I know you’re all starting to wonder how I got so side-tracked from my usual reviews of children’s books. Well, I do have a few of those in the hopper, so keep watching, and they’ll appear eventually. Henrietta Lacks was a choice of my local library’s book club. Usually, the group’s choices seem to tend toward the really creepy murder/crime/thriller/psychologically disturbed vein. Okay, I can’t actually think of a way to describe the usual books, except to say that last month’s selection, Dark Places, by Gillian Flynn, was so creepy that I had to give up reading it for fear of having nightmares. So, my relief was great when The Immortal Life of Henrietta Lacks was selected. No nightmares, but a lot to think about.
Henrietta Lacks was a poor black woman who died of cervical cancer in 1951. If her story had ended there… well, there wouldn’t have been a book written about her. However, it just so happened that cancer cells removed from her body became the first “immortal” line of cells. The availability of cells that would reproduce indefinitely allowed scientists to make discoveries leading to the development of the polio vaccine, research into treatment of cancer and AIDs, and many other medical advances. Rebecca Skloot does a nice job of describing the contributions of the HeLa cells to modern science without losing the rest of us in the minutiae. She intersperses scientific breakthroughs with the her quest to meet Henrietta’s family and to find out more about this woman who unknowingly changed the way we live.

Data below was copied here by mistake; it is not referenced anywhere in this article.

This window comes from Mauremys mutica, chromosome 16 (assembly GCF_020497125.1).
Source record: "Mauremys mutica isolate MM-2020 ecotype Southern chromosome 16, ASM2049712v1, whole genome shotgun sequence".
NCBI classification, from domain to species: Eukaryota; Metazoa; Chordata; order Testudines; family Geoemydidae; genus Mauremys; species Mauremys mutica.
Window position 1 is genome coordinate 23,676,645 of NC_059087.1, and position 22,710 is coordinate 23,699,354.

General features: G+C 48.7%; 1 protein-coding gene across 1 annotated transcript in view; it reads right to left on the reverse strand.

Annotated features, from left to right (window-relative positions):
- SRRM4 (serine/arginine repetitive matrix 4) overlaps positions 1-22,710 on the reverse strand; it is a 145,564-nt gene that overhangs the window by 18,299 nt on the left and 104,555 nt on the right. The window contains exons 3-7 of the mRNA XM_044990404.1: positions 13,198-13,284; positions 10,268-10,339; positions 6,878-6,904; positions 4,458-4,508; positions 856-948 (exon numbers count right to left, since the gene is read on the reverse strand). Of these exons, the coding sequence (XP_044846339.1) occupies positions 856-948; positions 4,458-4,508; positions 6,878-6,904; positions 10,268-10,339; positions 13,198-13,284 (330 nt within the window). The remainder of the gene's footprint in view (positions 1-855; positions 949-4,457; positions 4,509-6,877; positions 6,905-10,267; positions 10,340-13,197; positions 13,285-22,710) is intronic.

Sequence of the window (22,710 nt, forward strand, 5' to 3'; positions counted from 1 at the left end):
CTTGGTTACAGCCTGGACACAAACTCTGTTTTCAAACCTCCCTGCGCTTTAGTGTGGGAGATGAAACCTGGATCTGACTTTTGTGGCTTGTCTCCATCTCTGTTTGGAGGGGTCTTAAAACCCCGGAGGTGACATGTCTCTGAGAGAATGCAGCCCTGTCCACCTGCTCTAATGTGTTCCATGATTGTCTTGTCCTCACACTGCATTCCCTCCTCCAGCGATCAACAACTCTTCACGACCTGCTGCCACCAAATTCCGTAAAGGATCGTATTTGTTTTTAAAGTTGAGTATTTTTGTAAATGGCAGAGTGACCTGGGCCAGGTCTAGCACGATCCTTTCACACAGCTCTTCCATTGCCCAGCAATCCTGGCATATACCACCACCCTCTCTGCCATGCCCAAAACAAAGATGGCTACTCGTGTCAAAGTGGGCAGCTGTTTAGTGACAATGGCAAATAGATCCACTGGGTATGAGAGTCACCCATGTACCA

While HeLa cells were revolutionizing medicine, the Lacks family was suffering with poverty, and an inability to deal with, or even understand, the impact Henrietta’s cells were making. In the 50s and for many years thereafter, it was commonplace for doctors to take human tissues without considering the patient’s interests and certainly without requesting the patient’s consent. The family’s feelings of helplessness and confusion are the human side of this story that has long been ignored.
At some points the book was a hard read. Not because the story lost interest – it didn’t – but because it some parts were just too painful to take in all at once. For instance, the chapter describing what had happened to Henrietta’s oldest daughter, Elsie, in the mental institution where she spent the last few years of her life and died alone, was eye-opening and horrifying. I won’t go into the details here – truthfully, I’m not sure even I have it in me to describe them. You’ll have to read the book yourself. And you should. It’s completely worth it.